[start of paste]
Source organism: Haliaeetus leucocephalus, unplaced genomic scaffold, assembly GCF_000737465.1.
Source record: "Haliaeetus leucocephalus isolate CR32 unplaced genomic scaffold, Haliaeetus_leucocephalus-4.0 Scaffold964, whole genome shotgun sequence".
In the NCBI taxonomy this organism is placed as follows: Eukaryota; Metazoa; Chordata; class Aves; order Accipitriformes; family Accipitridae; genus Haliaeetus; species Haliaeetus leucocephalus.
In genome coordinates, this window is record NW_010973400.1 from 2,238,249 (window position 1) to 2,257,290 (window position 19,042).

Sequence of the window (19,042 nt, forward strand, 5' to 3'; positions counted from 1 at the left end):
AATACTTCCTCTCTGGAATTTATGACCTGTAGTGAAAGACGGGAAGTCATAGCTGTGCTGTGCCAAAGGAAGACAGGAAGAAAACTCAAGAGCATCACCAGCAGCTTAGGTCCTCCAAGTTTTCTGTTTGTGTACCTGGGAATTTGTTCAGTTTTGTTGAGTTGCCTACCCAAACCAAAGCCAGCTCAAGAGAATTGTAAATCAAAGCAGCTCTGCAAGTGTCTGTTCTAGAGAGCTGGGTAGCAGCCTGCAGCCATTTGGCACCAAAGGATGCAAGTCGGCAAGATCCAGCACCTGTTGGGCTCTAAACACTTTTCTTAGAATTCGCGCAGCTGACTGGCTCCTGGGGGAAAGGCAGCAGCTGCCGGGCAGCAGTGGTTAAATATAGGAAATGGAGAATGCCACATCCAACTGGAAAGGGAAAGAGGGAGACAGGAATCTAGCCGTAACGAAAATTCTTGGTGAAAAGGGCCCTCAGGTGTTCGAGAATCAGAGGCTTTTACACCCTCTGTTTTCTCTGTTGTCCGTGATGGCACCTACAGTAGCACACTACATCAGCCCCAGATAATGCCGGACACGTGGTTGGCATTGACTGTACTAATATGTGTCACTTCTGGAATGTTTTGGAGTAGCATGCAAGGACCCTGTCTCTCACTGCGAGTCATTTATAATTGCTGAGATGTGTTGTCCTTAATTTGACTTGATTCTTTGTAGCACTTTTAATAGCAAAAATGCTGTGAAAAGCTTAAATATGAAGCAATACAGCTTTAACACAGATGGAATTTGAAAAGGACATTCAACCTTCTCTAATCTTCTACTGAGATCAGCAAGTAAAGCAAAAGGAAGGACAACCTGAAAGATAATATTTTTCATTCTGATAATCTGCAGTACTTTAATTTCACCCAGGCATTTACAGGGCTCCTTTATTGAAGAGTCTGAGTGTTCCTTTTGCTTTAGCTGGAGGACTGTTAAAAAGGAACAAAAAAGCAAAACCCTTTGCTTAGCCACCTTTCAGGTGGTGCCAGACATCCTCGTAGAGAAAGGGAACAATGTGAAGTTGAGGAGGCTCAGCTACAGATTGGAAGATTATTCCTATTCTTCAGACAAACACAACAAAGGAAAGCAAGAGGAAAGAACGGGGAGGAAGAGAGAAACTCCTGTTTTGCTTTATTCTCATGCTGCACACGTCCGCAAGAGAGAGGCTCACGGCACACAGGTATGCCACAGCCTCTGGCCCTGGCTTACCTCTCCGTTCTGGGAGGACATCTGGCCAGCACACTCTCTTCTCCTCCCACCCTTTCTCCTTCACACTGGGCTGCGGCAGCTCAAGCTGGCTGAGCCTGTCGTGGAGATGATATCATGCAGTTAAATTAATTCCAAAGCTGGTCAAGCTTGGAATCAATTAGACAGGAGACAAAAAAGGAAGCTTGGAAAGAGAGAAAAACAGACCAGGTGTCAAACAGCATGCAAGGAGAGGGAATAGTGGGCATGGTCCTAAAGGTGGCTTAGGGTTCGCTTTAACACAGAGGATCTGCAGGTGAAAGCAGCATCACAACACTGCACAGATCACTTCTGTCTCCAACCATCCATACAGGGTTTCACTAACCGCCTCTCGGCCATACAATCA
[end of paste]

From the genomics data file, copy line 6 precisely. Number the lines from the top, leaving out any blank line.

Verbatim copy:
AATACTTCCTCTCTGGAATTTATGACCTGTAGTGAAAGACGGGAAGTCATAGCTGTGCTGTGCCAAAGGAAGACAGGAAGAAAACTCAAGAGCATCACCAGCAGCTTAGGTCCTCCAAGTTTTCTGTTTGTGTACCTGGGAATTTGTTCAGTTTTGTTGAGTTGCCTACCCAAACCAAAGCCAGCTCAAGAGAATTGTAAATCAAAGCAGCTCTGCAAGTGTCTGTTCTAGAGAGCTGGGTAGCAGCCTGCAGCCATTTGGCACCAAAGGATGCAAGTCGGCAAGATCCAGCACCTGTTGGGCTCTAAACACTTTTCTTAGAATTCGCGCAGCTGACTGGCTCCTGGGGGAAAGGCAGCAGCTGCCGGGCAGCAGTGGTTAAATATAGGAAATGGAGAATGCCACATCCAACTGGAAAGGGAAAGAGGGAGACAGGAATCTAGCCGTAACGAAAATTCTTGGTGAAAAGGGCCCTCAGGTGTTCGAGAATCAGAGGCTTTTACACCCTCTGTTTTCTCTGTTGTCCGTGATGGCACCTACAGTAGCACACTACATCAGCCCCAGATAATGCCGGACACGTGGTTGGCATTGACTGTACTAATATGTGTCACTTCTGGAATGTTTTGGAGTAGCATGCAAGGACCCTGTCTCTCACTGCGAGTCATTTATAATTGCTGAGATGTGTTGTCCTTAATTTGACTTGATTCTTTGTAGCACTTTTAATAGCAAAAATGCTGTGAAAAGCTTAAATATGAAGCAATACAGCTTTAACACAGATGGAATTTGAAAAGGACATTCAACCTTCTCTAATCTTCTACTGAGATCAGCAAGTAAAGCAAAAGGAAGGACAACCTGAAAGATAATATTTTTCATTCTGATAATCTGCAGTACTTTAATTTCACCCAGGCATTTACAGGGCTCCTTTATTGAAGAGTCTGAGTGTTCCTTTTGCTTTAGCTGGAGGACTGTTAAAAAGGAACAAAAAAGCAAAACCCTTTGCTTAGCCACCTTTCAGGTGGTGCCAGACATCCTCGTAGAGAAAGGGAACAATGTGAAGTTGAGGAGGCTCAGCTACAGATTGGAAGATTATTCCTATTCTTCAGACAAACACAACAAAGGAAAGCAAGAGGAAAGAACGGGGAGGAAGAGAGAAACTCCTGTTTTGCTTTATTCTCATGCTGCACACGTCCGCAAGAGAGAGGCTCACGGCACACAGGTATGCCACAGCCTCTGGCCCTGGCTTACCTCTCCGTTCTGGGAGGACATCTGGCCAGCACACTCTCTTCTCCTCCCACCCTTTCTCCTTCACACTGGGCTGCGGCAGCTCAAGCTGGCTGAGCCTGTCGTGGAGATGATATCATGCAGTTAAATTAATTCCAAAGCTGGTCAAGCTTGGAATCAATTAGACAGGAGACAAAAAAGGAAGCTTGGAAAGAGAGAAAAACAGACCAGGTGTCAAACAGCATGCAAGGAGAGGGAATAGTGGGCATGGTCCTAAAGGTGGCTTAGGGTTCGCTTTAACACAGAGGATCTGCAGGTGAAAGCAGCATCACAACACTGCACAGATCACTTCTGTCTCCAACCATCCATACAGGGTTTCACTAACCGCCTCTCGGCCATACAATCA